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Thursday, February 2, 2023
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Congress Yanks Media Funding from Defense Bill after Facebook Threat

'Put simply: the government creating a cartel-like entity which requires one private company to subsidize other private entities is a terrible precedent for all American businesses...'

(Jacob Bruns, Headline USA) Congress decided to remove a provision from the the impending National Defense Authorization Act that was designed to help bail out major media companies that are failing due to their lack of serious and credible journalism.

The decision to scuttle the so-called the Journalism Competition and Preservation Act came not because of political outrage over the media’s collusion in covering up bombshells like the Hunter Biden laptop scandal, but rather from being shaken down by Facebook, who stood to lose from the deal, Breitbart reported.

Earlier this week GOP Senate Minority Leader Mitch McConnell appeared poised to cave to out-going House Speaker Nancy Pelosi, D-Calif., and Senate Majority Leader Chuck Schumer, D-N.Y., regarding the inclusion of the media cartel provision in the recently passed defense bill.

The measure, which had nothing to do with national defense, would have effectively transferred wealth from Silicon Valley to the corporate media by allowing large media companies to construct  “joint negotiating entities.”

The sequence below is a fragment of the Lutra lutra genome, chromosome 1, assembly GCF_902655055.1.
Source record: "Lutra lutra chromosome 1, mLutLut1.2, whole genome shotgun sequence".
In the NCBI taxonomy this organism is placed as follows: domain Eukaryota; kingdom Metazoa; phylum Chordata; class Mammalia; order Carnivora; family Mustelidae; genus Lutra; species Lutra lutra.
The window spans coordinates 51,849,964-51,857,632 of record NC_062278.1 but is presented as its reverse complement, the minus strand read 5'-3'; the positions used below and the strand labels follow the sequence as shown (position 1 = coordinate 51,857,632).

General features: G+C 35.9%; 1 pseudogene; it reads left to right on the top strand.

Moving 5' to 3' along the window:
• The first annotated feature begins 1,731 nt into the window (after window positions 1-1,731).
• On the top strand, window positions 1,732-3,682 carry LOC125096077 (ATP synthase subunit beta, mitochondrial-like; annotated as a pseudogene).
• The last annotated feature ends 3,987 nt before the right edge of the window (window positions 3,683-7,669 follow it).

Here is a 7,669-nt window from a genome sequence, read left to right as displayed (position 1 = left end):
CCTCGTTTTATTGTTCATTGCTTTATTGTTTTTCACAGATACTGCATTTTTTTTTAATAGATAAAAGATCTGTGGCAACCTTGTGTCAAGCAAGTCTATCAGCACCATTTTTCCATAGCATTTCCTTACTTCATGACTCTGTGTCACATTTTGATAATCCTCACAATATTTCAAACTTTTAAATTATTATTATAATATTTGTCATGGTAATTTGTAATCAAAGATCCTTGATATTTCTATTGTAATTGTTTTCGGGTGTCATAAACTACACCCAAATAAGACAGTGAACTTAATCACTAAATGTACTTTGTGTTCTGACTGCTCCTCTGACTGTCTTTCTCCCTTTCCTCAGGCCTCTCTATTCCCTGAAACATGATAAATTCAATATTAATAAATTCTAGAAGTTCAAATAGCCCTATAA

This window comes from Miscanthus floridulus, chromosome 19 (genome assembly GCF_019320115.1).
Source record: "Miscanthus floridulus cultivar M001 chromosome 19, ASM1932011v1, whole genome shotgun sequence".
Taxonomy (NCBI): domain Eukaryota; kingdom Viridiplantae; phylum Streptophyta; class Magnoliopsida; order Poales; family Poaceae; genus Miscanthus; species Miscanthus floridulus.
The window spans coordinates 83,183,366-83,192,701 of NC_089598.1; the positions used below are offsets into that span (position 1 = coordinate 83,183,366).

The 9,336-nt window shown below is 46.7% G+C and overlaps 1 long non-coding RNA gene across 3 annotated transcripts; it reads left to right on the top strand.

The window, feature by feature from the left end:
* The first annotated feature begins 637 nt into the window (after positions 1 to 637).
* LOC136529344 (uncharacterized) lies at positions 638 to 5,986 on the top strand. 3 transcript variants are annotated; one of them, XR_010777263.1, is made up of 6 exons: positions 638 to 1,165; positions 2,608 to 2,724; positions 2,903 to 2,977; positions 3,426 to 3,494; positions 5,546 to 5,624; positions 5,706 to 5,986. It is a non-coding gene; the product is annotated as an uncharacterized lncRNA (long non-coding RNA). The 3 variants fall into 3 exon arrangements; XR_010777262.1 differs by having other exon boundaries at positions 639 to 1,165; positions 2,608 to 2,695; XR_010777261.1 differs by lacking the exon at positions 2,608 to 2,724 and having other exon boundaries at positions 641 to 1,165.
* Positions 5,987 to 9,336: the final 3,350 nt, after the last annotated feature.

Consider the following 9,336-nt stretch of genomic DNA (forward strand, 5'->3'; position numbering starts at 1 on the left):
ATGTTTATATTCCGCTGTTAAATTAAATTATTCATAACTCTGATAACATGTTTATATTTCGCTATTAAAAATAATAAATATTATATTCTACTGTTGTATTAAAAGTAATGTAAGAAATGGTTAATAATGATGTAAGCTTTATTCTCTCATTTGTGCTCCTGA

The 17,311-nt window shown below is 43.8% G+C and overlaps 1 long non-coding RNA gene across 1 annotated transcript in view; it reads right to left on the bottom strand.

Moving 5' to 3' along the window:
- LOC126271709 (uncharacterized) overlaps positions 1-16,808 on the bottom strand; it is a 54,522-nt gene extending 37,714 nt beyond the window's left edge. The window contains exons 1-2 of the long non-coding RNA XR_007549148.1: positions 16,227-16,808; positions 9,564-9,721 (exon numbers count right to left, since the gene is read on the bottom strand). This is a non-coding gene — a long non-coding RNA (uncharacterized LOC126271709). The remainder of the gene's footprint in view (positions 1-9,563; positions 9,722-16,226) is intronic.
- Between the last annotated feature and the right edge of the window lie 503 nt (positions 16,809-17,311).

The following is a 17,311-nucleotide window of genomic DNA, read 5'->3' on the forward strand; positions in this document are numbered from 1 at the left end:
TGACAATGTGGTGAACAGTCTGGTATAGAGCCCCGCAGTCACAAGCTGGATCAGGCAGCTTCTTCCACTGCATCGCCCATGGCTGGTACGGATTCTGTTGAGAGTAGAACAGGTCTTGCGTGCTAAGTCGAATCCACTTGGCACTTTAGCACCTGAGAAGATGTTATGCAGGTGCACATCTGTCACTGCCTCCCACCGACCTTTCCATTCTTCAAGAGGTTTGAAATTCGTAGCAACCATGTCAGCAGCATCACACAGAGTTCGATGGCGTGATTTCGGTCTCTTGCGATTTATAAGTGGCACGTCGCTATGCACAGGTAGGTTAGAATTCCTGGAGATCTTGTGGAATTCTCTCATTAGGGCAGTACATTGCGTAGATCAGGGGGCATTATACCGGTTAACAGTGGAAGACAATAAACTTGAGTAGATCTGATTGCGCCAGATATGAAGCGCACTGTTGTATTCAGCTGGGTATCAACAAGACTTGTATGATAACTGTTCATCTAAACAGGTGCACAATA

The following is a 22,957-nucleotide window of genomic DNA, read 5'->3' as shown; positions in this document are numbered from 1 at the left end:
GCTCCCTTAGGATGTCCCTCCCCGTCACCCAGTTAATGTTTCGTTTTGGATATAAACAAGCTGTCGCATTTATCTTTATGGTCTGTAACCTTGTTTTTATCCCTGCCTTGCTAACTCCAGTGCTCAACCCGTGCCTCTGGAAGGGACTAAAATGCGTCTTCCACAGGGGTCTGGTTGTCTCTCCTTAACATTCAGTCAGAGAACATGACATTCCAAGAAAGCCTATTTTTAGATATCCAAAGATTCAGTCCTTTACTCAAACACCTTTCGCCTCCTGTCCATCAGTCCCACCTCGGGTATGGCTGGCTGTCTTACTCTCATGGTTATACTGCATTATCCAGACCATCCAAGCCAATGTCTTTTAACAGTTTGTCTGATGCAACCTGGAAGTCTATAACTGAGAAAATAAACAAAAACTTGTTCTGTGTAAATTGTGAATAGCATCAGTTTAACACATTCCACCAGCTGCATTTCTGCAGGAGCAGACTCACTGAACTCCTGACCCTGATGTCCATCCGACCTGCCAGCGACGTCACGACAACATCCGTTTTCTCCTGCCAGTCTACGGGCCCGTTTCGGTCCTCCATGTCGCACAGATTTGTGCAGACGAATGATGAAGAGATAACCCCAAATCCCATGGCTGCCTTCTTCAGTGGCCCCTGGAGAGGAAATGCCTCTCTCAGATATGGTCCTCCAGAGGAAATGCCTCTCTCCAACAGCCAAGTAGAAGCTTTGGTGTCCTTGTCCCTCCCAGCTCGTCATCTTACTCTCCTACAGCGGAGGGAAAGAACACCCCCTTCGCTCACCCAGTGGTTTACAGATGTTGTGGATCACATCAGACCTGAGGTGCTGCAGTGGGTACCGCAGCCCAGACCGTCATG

But now, after a threat from Facebook CEO Mark Zuckerberg that the platform might cease publishing news stories altogether, Congress caved, removing the JCPA from the bill and showing not only that it is a servile institution, but that it is caught between two masters: Big Tech and the legacy media.

After the news of the JCPA initially broke, Facebook spokesman Andy Stone published a statement regarding the media provision:

“If Congress passes an ill-considered journalism bill as part of national security legislation, we will be forced to consider removing news from our platform altogether rather than submit to government-mandated negotiations that unfairly disregard any value we provide to news outlets through increased traffic and subscriptions,” he wrote.

“Put simply: the government creating a cartel-like entity which requires one private company to subsidize other private entities is a terrible precedent for all American businesses,” he continued.

Many people on the right also opposed what appears to be establishment collusion.

“The worst ideas in Congress never die; they just get sneaked into unrelated bills,” wrote Reason magazine senior editor Elizabeth Nolan Brown. “This week, that means lawmakers are reportedly trying to burrow a bad media protectionism bill into defense spending authorization.”

The conservative group FreedomWorks also piled on:

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